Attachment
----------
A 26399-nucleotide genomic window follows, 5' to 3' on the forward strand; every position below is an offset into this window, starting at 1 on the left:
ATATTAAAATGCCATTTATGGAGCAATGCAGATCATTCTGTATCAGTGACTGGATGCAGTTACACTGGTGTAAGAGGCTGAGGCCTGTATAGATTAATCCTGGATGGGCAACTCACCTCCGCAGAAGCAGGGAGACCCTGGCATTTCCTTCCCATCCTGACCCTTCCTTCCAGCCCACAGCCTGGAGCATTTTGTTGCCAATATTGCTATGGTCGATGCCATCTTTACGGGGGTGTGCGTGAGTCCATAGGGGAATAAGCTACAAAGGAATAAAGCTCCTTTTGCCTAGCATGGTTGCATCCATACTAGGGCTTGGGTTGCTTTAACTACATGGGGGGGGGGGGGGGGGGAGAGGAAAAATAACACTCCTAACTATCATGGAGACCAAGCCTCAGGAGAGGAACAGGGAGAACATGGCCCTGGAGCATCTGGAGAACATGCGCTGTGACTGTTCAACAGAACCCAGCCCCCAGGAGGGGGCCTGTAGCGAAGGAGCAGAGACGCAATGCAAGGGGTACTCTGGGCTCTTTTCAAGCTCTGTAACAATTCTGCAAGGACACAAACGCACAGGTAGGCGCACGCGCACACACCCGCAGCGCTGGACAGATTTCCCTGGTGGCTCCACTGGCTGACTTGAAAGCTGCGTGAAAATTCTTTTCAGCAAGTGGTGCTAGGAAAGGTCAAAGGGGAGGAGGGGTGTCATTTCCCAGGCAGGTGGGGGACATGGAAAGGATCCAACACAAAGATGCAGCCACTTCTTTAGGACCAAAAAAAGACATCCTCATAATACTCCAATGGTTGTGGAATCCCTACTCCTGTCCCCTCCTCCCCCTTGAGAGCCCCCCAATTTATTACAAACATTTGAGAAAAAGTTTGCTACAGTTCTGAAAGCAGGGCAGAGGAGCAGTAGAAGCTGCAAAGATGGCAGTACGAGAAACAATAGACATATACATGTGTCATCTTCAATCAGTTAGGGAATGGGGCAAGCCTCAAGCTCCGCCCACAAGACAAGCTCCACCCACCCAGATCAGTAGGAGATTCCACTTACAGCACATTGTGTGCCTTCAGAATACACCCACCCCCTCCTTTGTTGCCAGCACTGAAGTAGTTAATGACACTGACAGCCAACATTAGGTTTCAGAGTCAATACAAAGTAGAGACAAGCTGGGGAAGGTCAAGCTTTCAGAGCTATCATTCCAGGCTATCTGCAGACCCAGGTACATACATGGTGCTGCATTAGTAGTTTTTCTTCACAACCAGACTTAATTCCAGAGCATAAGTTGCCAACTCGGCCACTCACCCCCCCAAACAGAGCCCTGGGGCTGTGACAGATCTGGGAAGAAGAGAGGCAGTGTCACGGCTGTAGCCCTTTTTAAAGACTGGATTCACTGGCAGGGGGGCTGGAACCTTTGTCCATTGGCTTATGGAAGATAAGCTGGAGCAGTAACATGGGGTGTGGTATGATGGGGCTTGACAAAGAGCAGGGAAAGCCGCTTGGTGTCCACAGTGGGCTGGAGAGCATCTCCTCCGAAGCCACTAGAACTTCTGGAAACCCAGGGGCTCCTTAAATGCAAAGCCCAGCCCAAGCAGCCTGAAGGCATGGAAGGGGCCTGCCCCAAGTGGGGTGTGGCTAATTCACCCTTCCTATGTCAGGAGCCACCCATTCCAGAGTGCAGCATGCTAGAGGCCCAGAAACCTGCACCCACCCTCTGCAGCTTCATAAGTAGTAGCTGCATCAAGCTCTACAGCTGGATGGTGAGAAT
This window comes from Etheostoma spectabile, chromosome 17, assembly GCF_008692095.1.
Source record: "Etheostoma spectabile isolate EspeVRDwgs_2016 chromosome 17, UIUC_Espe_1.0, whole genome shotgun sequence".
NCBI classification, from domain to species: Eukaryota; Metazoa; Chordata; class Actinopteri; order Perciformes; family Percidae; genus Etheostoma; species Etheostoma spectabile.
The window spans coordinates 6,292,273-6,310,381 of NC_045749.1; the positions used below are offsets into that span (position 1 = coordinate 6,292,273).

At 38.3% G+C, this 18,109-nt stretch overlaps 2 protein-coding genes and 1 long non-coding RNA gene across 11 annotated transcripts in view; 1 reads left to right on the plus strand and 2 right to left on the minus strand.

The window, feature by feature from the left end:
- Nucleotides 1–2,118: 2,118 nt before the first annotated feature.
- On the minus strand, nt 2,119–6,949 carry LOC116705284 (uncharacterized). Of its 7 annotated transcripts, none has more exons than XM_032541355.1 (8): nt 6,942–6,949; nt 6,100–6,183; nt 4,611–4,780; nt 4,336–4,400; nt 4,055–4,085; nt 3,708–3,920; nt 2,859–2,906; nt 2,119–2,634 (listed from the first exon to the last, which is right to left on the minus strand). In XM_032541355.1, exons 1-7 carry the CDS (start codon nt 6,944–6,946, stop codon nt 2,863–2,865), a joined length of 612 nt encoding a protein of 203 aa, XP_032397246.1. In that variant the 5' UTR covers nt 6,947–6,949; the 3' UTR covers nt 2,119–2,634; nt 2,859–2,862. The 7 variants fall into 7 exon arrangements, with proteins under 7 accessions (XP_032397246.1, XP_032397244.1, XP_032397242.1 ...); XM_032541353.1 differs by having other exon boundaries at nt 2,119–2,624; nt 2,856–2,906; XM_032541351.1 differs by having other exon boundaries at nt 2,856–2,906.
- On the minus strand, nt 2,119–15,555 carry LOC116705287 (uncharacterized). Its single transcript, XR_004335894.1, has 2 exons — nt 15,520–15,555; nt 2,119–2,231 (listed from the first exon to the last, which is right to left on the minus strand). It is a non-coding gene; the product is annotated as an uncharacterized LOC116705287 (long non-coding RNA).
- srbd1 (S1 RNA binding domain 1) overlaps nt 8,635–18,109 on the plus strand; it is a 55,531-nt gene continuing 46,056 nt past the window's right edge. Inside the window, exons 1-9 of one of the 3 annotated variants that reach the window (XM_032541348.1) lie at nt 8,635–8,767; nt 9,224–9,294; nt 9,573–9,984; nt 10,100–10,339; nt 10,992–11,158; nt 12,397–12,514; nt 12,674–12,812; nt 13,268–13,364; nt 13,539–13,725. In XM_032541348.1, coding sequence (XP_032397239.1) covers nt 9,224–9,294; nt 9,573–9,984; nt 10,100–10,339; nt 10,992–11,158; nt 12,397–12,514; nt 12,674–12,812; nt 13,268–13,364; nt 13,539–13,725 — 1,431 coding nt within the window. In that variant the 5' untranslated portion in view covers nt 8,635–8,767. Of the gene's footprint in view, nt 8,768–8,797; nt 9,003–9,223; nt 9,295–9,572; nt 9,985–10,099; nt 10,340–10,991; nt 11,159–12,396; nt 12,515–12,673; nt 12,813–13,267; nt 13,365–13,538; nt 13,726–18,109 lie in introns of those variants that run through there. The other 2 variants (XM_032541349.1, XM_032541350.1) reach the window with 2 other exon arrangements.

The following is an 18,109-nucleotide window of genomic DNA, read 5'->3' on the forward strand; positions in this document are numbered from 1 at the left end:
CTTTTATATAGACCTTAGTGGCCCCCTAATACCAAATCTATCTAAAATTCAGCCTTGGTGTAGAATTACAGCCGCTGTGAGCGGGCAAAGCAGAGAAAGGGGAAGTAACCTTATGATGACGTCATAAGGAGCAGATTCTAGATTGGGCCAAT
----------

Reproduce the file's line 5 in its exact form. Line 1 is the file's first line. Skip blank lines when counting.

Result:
NCBI classification, from domain to species: Eukaryota; Metazoa; Chordata; class Actinopteri; order Perciformes; family Percidae; genus Etheostoma; species Etheostoma spectabile.